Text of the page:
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The mirror. (Stillwater, Minn.) 1894-1925, August 25, 1910, Image 4

Image and text provided by Minnesota Historical Society; Saint Paul, MN

Persistent link: https://chroniclingamerica.loc.gov/lccn/sn90060762/1910-08-25/ed-1/seq-4/

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And Porfirio —he's done gone,
To speak kindly is a great en
The local poets are chirping as
gaily as ever.
The Priuoe de Cacciac is com
ing along soon.
The political steam rollers are
busy everywhere.
A cool head and a dry oollar pro
mote peace and tranquility.
A kind word has more pulling
power than there is push i n a
mule’s kick.
The Zumbro Chief says things
are really warm in his bailiwick
in the engine room.
The campaign cigars £will soon
be the bane of the average voter’s
existence —but not arouud here.
Chief Faribault is] at the New
Prison wearing a* straw hat. He
finally got one to his great delight.
“One good feller, that Signor
Caruso —because he can so well
rahzooso,” says onejof his compa
Mistah Arkfinsaw: “I kaint
stan’ de heat lak I used to could
down in Arkansaw —nosah, Gnv
’nor—l kaint.”
The Minnesota Binders are sing
ing songs in the harvest fields and
are using Stillwater twine to make
things cord-ial.
Capt. Whelan says it is a good
plan to keep shady in tlie good oid
Summer time—especially on the
days that sizzle.
Prof. Burchard has kept the
local band going in good shape,
despite the departure of some of
his principal musiciaus.
Oliver Twist continues to gain
in weight right along. “Nothing
like being close to the commissary
department,” observed a neighbor.
Mistah Ford says he is back on
earth again. “Those circus clothes
made m e feel funny,” he said.
“And look funnier,” said a neigh
Gilbert says: “I aint waitin’
for no girl. What Ia m waitin’
for is Janooary—l’m wait in fcr
her.” Well, Miss Janooary will
soon be here.
H ugo is thinking of' starting a
cat show, h e says. He has all
kinds of cats in hi s bailiwick.
“They are the finest cuts vat iss, all
the viie,” he said.
Sawbones Sawyer says things are
so quiet noiv up where he is at
that he sometimes feels the lack
of a little excitement —just to keep
things from rusting.
Prof. Bail—Tailor Nelson’s pri
vate secretary —says he will soon
retire from the towel supply busi
ness permanently. The Professor
is all to the custard while he is at
Uncle John says he is not a can
didate for reeleotion as President
of the Chautauqua Circle. “Two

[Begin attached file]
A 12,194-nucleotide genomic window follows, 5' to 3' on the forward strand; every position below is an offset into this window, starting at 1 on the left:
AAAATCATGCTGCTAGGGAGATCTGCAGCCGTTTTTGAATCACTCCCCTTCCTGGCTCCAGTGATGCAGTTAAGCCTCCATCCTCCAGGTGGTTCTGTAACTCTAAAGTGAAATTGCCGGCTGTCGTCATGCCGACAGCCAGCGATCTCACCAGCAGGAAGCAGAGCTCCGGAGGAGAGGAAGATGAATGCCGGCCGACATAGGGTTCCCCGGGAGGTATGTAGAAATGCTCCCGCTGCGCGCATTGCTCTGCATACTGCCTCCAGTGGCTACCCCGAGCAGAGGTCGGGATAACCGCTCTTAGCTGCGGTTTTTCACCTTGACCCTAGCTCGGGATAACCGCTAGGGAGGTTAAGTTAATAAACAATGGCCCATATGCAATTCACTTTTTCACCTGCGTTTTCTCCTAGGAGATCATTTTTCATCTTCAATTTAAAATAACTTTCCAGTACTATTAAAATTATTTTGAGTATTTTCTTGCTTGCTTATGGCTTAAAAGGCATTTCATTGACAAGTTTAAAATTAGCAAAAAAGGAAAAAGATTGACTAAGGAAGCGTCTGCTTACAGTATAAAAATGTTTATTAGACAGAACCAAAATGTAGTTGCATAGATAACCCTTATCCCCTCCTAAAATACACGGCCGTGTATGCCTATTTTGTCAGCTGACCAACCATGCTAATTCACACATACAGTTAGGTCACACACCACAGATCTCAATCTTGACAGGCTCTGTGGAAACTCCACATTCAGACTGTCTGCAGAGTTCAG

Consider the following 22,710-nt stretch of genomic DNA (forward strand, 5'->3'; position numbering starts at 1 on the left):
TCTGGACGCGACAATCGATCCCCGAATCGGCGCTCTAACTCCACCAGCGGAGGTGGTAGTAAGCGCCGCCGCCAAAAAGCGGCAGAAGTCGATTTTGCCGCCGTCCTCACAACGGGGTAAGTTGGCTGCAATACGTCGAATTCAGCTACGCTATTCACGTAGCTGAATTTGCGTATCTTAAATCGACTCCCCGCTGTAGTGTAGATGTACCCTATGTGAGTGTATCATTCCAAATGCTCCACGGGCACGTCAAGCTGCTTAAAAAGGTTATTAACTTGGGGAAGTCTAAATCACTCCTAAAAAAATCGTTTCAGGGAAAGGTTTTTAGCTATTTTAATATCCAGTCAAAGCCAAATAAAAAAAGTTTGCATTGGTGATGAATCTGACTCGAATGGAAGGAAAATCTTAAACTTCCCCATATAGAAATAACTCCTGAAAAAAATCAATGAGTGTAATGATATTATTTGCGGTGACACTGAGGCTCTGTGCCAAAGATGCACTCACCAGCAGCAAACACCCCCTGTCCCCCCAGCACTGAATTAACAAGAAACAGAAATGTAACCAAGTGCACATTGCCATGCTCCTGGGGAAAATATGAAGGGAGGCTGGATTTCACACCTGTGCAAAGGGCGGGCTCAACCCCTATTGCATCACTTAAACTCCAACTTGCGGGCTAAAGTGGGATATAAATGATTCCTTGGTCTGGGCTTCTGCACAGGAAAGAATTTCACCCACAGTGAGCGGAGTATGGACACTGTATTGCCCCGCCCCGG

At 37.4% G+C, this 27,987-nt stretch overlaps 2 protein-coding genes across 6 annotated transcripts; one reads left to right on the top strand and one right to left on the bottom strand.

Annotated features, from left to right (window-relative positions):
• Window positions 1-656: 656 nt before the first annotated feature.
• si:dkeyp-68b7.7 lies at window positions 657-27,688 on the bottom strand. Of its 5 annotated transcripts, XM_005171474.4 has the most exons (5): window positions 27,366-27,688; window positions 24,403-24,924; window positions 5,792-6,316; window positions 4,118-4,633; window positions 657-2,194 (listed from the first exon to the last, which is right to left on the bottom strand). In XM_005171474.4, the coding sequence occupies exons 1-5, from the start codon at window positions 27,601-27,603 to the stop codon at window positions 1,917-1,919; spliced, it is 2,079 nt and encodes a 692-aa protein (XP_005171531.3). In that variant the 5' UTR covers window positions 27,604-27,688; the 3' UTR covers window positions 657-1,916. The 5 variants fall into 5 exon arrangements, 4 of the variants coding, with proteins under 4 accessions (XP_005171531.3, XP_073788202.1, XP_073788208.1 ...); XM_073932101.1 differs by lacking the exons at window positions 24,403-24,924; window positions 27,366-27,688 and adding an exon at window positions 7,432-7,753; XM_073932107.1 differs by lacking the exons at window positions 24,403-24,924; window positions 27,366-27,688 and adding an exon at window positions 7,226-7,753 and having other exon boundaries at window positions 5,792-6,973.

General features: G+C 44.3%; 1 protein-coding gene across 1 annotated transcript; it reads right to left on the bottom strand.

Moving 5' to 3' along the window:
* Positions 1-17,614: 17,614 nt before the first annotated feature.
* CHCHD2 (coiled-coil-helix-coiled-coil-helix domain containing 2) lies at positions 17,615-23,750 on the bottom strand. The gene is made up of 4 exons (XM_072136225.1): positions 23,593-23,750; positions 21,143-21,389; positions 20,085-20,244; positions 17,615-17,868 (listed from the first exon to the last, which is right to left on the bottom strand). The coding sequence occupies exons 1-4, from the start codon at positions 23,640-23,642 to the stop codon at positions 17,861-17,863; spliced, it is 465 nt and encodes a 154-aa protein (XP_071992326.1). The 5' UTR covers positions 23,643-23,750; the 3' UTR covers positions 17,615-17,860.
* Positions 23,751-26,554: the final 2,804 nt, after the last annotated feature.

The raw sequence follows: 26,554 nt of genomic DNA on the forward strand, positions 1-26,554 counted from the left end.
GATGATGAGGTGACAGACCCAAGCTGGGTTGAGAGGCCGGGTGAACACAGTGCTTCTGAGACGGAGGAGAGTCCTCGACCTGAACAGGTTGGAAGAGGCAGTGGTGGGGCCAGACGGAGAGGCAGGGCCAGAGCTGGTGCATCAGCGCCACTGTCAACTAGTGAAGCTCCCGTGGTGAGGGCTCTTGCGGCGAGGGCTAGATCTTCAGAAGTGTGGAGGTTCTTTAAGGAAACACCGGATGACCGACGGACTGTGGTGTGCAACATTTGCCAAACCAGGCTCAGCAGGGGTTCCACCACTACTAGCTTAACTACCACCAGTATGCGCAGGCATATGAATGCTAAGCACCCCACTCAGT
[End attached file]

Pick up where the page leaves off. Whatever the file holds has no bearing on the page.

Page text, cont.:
terms are enough,” he said. “I
(lont. want to join the repeater
Prof Holmes —Old Repeater—
recently got into the Appendicitis
Club. “What's the matter with
you?'’ he was asked. “Got the
lumbago and gout,” h e replied.
The high cost of living does not
affect Prof. iJolmes.
“I sit, so skeered sometimes,”
said Pr f. Webb not, long ago,
“that I feel I am going to turn
clean, plumb white. If that should
happen my occupation ns a cullud
cocanut comedian would be gone
sure enough.” The Professor is a
good printer in addition to being a
good comedian.
Whitney at the hospital says be
feels like a millionaire whenever
he gets hold of a copy of The Fra
to read. He says he likes the good
stuff it carries between its covers.
The local officials were more
liberal with their ice this Summer
than ever before, it is said. There
was plenty of it on hand to reach
arouud —and then just a little bit
As a philosopher whose maxims
are based on hoss sense it is pretty
hard to beat Davy. He said the
other day duriug a very hot spell:
“I dont care nuthin’ about nuthin’
“Veil, I try to get home purty
soon now,” said Butch recently.
“I am not afraid of the high cost
of living. lam a butcher and I
kin chop out my own living
Napoleon, junior, is one of the
busiest and most active chaps in
the caravansary. He is happiest
when he is busiest and conversely,
he is busiest when he is happiest.
Great is Napoleon, junior!
“The Who-Who’s certainly had
an interesting time at their second
annual convention,” said a neigh
bor. “They were Johnsonized all
right,” he said, “to let the cullud
cocanut get away with them.”
The twine shop runner—Mistah
Coles—now known as Mepliisto—
has not been hollering for tags
very loudly of late. On a recent
occasion during a rush the boys
set him to work pumping the press.
That kept him away for a long
time thereafter. Mistah Cole,